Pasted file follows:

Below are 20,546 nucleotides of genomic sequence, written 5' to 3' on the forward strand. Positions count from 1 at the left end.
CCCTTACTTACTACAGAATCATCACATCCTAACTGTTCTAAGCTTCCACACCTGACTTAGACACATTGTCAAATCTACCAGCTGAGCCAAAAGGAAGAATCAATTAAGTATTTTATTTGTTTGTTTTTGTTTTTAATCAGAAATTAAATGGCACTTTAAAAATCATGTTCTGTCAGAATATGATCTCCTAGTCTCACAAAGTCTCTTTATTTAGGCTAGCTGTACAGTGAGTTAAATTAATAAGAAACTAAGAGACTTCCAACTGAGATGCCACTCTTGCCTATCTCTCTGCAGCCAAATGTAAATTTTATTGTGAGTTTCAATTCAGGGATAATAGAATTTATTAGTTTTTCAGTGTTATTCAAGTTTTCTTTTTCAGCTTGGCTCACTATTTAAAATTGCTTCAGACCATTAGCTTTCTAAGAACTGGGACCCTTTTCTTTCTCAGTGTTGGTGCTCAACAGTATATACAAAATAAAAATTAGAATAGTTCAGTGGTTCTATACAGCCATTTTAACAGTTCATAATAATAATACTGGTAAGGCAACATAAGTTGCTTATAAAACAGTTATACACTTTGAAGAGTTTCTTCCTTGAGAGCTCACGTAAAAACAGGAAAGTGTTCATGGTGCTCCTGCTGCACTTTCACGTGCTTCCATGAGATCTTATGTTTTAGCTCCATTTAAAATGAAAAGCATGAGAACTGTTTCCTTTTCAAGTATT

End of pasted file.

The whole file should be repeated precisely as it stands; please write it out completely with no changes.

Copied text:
Below are 20,546 nucleotides of genomic sequence, written 5' to 3' on the forward strand. Positions count from 1 at the left end.
CCCTTACTTACTACAGAATCATCACATCCTAACTGTTCTAAGCTTCCACACCTGACTTAGACACATTGTCAAATCTACCAGCTGAGCCAAAAGGAAGAATCAATTAAGTATTTTATTTGTTTGTTTTTGTTTTTAATCAGAAATTAAATGGCACTTTAAAAATCATGTTCTGTCAGAATATGATCTCCTAGTCTCACAAAGTCTCTTTATTTAGGCTAGCTGTACAGTGAGTTAAATTAATAAGAAACTAAGAGACTTCCAACTGAGATGCCACTCTTGCCTATCTCTCTGCAGCCAAATGTAAATTTTATTGTGAGTTTCAATTCAGGGATAATAGAATTTATTAGTTTTTCAGTGTTATTCAAGTTTTCTTTTTCAGCTTGGCTCACTATTTAAAATTGCTTCAGACCATTAGCTTTCTAAGAACTGGGACCCTTTTCTTTCTCAGTGTTGGTGCTCAACAGTATATACAAAATAAAAATTAGAATAGTTCAGTGGTTCTATACAGCCATTTTAACAGTTCATAATAATAATACTGGTAAGGCAACATAAGTTGCTTATAAAACAGTTATACACTTTGAAGAGTTTCTTCCTTGAGAGCTCACGTAAAAACAGGAAAGTGTTCATGGTGCTCCTGCTGCACTTTCACGTGCTTCCATGAGATCTTATGTTTTAGCTCCATTTAAAATGAAAAGCATGAGAACTGTTTCCTTTTCAAGTATT